David Hill is not averse to dabbling his toes in adversity – the subject matter for his non-fiction work includes not only the Great War but also the Wahine disaster. Luckily, he also likes to celebrate resolute blokes – Edmund Hillary, and now Burt Munro, of World’s Fastest Indian fame. Speed King will delight teachers who aim to encourage the sort of boys who’d rather be racing around on their bikes than sitting in a classroom, to read. And girls, too – of course! Hill never leaves his sense of humour at home – why was it that the thought of Invercargill being invaded made me smile? – and this is a charming story celebrating those with attitude and tenacity: if Burt had got together with Gladys, they would have made a terrifyingly unbeatable twosome. I very much like Phoebe Morris’s illustrative style, as well; the book is full of details that children could spend hours poring over. Lovely.

So much for non-fiction. Richard Fairgray’s and Terry Jones’s My Grandpa is a Dinosaur is fiction. There’s a nice, albeit adult, play on words in the title that will cause a bump of recognition in those of us who are starting to feel worryingly dinosauric. Not only is Wanda’s family in denial about Grandpa being a dinosaur, everyone to whom she mentions it poo-poos it. Yet the evidence is there for all to see – a special seat on the roof of the car, tail holes in his pants, green skin and, most convincing of all, the fact that he’s followed by palaeontologists. Given that Wanda’s family tend towards eccentricity themselves – her parents hang fishing lines into little jars, her mother can be seen burying a carved Halloween pumpkin – it’s surprising that they don’t listen to their daughter. It’s only when Wanda visits an old folks’ home that she has her theory confirmed. This is one of those books in which the illustrations add enormously to the story, making it considerably more layered. It’s nicely presented, a good quick read, and funny. And perhaps intended for the American market – one child describes her grandfather as owning “a public utility”, which has a very un-New Zealand ring to it. My only worry – it’s clearly ageist…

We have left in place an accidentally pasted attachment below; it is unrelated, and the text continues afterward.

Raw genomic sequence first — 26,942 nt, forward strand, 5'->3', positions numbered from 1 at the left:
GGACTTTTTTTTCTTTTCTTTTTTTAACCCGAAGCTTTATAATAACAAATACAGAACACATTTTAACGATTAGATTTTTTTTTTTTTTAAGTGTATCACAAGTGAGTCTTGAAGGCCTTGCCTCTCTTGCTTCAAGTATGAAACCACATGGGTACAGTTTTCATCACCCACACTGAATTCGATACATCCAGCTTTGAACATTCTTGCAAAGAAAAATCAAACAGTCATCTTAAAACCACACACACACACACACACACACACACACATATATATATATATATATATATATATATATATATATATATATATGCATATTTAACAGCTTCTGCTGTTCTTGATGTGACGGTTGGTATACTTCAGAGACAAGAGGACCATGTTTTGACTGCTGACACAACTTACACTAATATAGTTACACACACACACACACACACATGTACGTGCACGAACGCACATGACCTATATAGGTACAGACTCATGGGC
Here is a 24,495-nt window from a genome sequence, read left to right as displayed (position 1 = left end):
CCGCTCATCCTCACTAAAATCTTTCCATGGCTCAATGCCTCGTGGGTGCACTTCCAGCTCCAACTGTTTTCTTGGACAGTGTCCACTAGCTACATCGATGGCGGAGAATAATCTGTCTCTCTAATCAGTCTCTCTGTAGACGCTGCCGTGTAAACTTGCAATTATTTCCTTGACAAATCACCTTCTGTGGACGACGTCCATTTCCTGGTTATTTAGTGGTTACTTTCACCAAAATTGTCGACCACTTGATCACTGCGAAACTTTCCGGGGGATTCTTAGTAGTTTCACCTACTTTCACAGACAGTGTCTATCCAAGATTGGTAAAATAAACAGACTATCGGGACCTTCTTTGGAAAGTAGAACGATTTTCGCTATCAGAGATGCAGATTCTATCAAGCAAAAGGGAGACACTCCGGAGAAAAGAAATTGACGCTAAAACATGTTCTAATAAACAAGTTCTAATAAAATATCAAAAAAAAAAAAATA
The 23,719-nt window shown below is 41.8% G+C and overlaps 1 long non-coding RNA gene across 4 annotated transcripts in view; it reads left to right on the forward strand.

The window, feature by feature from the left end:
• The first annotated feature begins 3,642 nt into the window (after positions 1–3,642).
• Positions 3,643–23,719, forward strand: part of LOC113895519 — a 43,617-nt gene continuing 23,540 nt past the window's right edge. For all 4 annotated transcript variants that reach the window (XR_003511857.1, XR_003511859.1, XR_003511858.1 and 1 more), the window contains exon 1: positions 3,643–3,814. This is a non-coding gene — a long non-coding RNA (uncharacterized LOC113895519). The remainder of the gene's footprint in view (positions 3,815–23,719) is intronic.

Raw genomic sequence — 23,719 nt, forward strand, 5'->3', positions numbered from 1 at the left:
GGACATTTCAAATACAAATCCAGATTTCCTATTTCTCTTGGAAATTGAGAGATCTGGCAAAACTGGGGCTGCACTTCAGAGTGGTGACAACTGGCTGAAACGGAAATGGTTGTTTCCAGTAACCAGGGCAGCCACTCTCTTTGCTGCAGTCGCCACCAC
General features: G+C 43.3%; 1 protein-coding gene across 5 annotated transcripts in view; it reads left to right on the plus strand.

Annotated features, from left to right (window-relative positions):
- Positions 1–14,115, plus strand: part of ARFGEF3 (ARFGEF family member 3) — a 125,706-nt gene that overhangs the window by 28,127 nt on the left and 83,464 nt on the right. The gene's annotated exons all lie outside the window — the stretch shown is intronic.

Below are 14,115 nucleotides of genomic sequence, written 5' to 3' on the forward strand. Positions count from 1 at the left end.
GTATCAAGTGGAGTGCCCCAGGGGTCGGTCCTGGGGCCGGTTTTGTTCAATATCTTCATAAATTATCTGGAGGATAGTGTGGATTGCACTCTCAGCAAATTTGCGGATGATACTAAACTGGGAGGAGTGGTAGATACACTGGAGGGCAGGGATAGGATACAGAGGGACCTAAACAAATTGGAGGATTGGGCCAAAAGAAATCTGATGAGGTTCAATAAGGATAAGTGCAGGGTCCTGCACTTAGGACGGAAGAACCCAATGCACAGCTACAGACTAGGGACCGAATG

Did You Hear a Monster? is designed to scare sensitive children silly; apparently, some expert or other has said it’s really good for kids to be frightened. As long as, I assume, all comes right in the end. Raymond McGrath’s heroine, Clarice Caroline, is not at all brave – so fearful, in fact, that she wears her helmet everywhere – but this doesn’t deter her from getting up in the night not only to confront her own fears, but to help someone who’s even more fearful than she is. McGrath’s language swings along with a cheerful use of alliteration and onomatopoeia. As in My Grandpa is a Dinosaur, it’s a universal rather than local book – Clarice has “no nerve, mettle, pluck, bottle, steel, daring or even chutzpah” – but this is great for burgeoning vocabularies. It comes with a CD, so you can organise the child to be plugged in with headphones, congratulate yourself that there’s no screen involved, and have some time out when you need it most.

I will save books about war until Flora is older, and I suspect she won’t say “again” to Burt Munro. I predict, however, that even though still unfamiliar with the dinosaur metaphor, she’s sufficiently fascinated by the skin on her Granny’s hands to get the point of it. So she’ll laugh at a Grandpa who’s a dinosaur and, being a plucky kid with a fair share of chutzpah, after the first reading will cope okay with Clarice and her monster.

Linda Burgess is a Wellington writer.